It would take a substantial uptick in performance for the reigning Offensive Rookie of the Year to get there, but between Murray's No. 1 overall pick pedigree and flashes of brilliance last season, it's not impossible.
While it is fun fodder for the outside world, such high expectations for the youngest starting quarterback in the league could be an issue if Murray bought into the hype before backing it up.
As the season opener against the 49ers approaches on Sunday, that does not seem to be an issue.
"I don't really pay any mind to it," Murray said. "They've got to put somebody in the talk. I've got to go out and play well, and if I play well, I can put myself in that conversation. But as far as people talking and stuff like that, I don't really pay attention to it."
Murray is generally listed among the top-10 favorites to win the MVP, behind Mahomes, Jackson and Russell Wilson and alongside the likes of Deshaun Watson, Dak Prescott, Drew Brees and Aaron Rodgers.
Coach Kliff Kingsbury said he isn't concerned about his 23-year-old signal-caller being lumped in with such proven stars.
"His expectations for himself are so lofty and so high," Kingsbury said. "Anything we try to place upon him – or the outside noise tries to put upon him – it just wouldn't faze him. He wants to be an elite-type player. That's his mindset, and that's how he approaches it every single day. I don't see that being a negative for him at all."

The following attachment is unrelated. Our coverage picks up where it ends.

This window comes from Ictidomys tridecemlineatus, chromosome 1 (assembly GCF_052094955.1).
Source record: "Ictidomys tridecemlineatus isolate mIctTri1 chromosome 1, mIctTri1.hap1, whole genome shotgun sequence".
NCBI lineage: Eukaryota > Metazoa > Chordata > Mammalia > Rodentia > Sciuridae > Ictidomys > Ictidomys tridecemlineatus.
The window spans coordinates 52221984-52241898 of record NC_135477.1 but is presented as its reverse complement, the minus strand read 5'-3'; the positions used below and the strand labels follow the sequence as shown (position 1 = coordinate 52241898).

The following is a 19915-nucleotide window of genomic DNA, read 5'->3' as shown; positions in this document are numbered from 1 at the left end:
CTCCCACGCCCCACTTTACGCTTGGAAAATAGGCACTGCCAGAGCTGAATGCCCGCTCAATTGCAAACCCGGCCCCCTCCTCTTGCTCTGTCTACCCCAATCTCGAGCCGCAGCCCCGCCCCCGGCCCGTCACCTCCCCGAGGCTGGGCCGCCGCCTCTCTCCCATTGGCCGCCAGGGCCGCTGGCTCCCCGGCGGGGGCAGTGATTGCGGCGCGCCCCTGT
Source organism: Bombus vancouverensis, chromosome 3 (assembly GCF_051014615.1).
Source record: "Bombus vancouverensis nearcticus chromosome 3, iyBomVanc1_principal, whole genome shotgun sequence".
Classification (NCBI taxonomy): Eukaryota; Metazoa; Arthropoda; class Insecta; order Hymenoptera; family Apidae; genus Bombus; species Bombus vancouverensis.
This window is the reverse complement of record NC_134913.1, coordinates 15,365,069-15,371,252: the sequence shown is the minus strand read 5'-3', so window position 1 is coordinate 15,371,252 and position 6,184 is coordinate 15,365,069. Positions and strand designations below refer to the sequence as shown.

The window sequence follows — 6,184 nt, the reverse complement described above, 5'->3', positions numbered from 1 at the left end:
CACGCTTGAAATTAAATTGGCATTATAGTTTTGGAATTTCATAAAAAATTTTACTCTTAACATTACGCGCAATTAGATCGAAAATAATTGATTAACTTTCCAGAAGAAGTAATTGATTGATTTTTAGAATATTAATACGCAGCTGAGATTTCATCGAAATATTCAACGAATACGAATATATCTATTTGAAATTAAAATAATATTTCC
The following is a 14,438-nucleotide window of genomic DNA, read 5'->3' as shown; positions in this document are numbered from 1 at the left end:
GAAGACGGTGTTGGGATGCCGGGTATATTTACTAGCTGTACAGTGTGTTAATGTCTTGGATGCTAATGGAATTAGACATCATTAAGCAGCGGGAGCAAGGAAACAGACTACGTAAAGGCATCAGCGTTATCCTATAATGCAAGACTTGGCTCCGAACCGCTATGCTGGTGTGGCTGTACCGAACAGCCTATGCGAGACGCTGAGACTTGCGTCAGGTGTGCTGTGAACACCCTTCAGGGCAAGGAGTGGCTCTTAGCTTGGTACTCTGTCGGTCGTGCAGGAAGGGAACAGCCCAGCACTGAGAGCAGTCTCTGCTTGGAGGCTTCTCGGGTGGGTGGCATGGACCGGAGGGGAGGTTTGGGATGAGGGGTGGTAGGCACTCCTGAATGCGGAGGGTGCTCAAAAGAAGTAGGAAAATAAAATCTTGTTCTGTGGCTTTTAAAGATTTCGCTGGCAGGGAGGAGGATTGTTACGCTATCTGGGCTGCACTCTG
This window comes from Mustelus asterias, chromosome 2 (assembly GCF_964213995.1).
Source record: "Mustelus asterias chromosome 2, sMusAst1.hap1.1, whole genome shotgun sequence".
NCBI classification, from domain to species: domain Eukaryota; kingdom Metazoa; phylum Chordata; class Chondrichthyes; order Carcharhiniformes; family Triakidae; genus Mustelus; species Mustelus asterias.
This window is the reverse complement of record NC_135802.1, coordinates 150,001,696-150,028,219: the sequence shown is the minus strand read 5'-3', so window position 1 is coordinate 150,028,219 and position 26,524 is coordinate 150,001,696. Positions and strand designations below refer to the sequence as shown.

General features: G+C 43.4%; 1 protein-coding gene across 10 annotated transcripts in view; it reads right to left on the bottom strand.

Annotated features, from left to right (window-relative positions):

Hype is nothing new to Murray. He was a top-10 pick in both the NFL and MLB drafts and is arguably the greatest high school football player in the illustrious history of the state of Texas.
The low-key Murray said he learned long ago to keep tunnel vision.
"I think it was just the way I was raised, the morals and values that were instilled in me," Murray said. "Never too high. Never too low. Always be yourself, play your game, do what you do. And win. Those were kind of the things I was always told. Just win."
ANDY ISABELLA CHOSEN AS PUNT RETURNER
Second-year receiver Andy Isabella will enter the season as the top option at kick and punt returner, filling the void that Pharoh Cooper left when he signed with the Panthers in free agency.
Isabella returned five kicks for 105 yards last season with a long of 32, so his insertion there was not a surprise. Christian Kirk has more punt return experience, but Kingsbury felt good about Isabella's ability to take over the role after watching him in practice.
"Andy's done a nice job with that," Kingsbury said. "We feel very comfortable with him back there returning. He has that speed that if he hits a crease, it's over with. His fielding of the punts was phenomenal all camp, so we feel really good about him being back there."
JOSH JONES DOESN'T PRACTICE
The only Cardinals player to miss Wednesday's practice was rookie Josh Jones. He was listed as the third-string left tackle on the team's initial depth chart, so even when healthy, Jones is not projected to be in line for early playing time.
Wide receiver DeAndre Hopkins (not injury-related), wide receiver Larry Fitzgerald (not injury-related) and tight end Maxx Williams (ankle) were limited.
For the 49ers, wide receiver Brandon Aiyuk (hamstring), wide receiver Deebo Samuel (foot) and cornerback Jason Verrett (hamstring) did not practice. Center Ben Garland (ankle) was limited.
DOGBE ADDED TO PRACTICE SQUAD
Defensive lineman Michael Dogbe was signed to the practice squad Wednesday after being released from the active roster on Tuesday. The Cardinals now have the maximum 16 players on the practice squad.
Images from Monday's practice at the Dignity Healthy Training Center in the lead-up to Sunday's opener, presented by Hyundai.